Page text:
A modern access control system can be hosted on a campus network, allowing it to integrate with other systems to produce a more effective and efficient security response.
Digital locks are making headway in higher education.
Many campus police departments are stretched thin dealing with crimes ranging from burglary to sexual assault, leaving them the resources to act only after a crime as been reported.
Fortunately, while most of the nation’s higher education campuses are safe, crime is still an everyday occurrence at many colleges and universities.
According to the most recent FBI statistics, 92,695 crimes were reported to college and university police in 2010. Of those, 97 percent were crimes against property. Losses can range from valuable lab or electronic equipment to personal items belonging to students, faculty and staff.
Most burglars are by nature opportunistic and look for easy targets that limit their time and risk of being caught. They look for unlocked or propped open doors to make a quick entry.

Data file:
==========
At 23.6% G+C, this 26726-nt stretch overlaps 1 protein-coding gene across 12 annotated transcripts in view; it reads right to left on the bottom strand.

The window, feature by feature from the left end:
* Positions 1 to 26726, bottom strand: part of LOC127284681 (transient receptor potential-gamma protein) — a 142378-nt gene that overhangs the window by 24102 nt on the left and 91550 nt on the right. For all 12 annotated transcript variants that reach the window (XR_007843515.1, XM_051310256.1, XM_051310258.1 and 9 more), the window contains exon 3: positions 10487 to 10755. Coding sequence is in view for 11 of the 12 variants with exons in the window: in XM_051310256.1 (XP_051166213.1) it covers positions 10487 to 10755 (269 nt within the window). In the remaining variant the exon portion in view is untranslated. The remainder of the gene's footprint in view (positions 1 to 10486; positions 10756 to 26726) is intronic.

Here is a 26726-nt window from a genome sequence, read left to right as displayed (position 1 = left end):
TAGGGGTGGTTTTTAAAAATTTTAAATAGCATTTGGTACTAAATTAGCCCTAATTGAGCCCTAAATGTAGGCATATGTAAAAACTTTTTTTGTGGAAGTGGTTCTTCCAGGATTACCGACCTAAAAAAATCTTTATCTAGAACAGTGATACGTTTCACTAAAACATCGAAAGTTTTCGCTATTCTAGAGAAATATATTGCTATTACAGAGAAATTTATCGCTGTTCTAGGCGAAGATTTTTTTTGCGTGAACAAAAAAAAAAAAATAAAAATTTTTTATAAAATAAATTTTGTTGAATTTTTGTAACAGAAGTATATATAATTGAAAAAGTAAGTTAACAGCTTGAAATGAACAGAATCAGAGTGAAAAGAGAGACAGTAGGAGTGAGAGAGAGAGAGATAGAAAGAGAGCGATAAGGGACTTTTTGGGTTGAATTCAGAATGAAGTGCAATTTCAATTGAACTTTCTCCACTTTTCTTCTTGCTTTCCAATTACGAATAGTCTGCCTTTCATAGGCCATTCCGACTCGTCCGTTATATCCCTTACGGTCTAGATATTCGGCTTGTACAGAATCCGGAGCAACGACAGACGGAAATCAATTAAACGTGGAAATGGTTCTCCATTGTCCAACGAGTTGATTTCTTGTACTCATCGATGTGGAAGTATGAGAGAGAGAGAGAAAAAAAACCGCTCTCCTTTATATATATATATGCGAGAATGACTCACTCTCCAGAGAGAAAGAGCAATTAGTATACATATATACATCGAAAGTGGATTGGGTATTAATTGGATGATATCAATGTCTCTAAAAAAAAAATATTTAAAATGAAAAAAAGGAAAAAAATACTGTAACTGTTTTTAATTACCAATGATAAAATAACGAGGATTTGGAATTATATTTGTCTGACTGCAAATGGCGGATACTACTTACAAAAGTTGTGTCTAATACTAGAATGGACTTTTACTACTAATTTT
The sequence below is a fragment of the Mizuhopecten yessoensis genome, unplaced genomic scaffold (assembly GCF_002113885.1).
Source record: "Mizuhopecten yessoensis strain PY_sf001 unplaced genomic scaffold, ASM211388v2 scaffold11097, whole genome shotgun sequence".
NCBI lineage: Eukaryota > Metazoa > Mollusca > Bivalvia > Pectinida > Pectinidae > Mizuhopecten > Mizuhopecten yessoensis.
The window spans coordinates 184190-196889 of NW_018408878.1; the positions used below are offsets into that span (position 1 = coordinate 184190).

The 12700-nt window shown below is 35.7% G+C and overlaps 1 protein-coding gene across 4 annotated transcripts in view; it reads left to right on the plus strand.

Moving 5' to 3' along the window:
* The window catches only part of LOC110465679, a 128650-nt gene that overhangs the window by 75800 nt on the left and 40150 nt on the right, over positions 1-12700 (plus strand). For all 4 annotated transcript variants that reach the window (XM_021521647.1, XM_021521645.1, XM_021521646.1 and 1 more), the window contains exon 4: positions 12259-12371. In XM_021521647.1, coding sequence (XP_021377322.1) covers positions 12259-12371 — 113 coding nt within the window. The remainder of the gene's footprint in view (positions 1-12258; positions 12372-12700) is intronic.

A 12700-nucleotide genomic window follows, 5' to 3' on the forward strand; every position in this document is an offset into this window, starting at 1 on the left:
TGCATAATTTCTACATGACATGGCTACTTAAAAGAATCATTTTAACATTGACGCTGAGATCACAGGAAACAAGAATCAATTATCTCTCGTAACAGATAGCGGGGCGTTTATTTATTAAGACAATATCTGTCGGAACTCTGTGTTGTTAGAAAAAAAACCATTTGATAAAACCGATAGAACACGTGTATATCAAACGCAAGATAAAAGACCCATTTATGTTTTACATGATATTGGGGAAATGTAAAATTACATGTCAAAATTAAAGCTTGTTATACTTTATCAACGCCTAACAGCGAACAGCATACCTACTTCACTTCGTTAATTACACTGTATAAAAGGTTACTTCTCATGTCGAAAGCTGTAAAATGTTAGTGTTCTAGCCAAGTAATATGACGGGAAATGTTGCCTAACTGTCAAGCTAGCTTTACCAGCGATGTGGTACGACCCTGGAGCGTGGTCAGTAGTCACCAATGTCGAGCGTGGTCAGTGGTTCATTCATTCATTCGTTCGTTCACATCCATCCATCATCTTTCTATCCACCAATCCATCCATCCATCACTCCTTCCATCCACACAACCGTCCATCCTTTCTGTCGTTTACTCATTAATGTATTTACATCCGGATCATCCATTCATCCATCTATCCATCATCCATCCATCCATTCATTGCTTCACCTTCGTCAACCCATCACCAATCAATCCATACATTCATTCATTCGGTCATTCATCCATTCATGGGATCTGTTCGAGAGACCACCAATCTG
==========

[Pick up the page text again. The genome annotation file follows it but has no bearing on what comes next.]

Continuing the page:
This points out the need for classrooms, offices and other common areas to be locked when not in use. And it’s vital to keep dormitory entries always locked with unmonitored access reserved only for residents.
Standard key locks can do the job, but come with significant shortcomings. If keys are lost or stolen, locks need to be rekeyed — an expensive and time-consuming expense. Tumbler locks can be picked and are vulnerable to a process known as “lock bumping” that can open most doors in seconds.
New technology is making the use of keys even more risky. A smartphone app now creates a digital version of keys that can be easily copied by any locksmith. A lost or stolen phone with this app could make campus keys available to criminals.
And two students at the Massachusetts Institute of Technology recently showed that with as little information as a photograph of a high-security key hanging on an officer’s belt they can produce a perfect, low-cost copy using a 3-D printer.
Just one copied or stolen security key would give a criminal easy access to virtually an entire campus. The better alternative is switching to digital locks, using card keys and electronic readers controlled by a campus-wide access control system.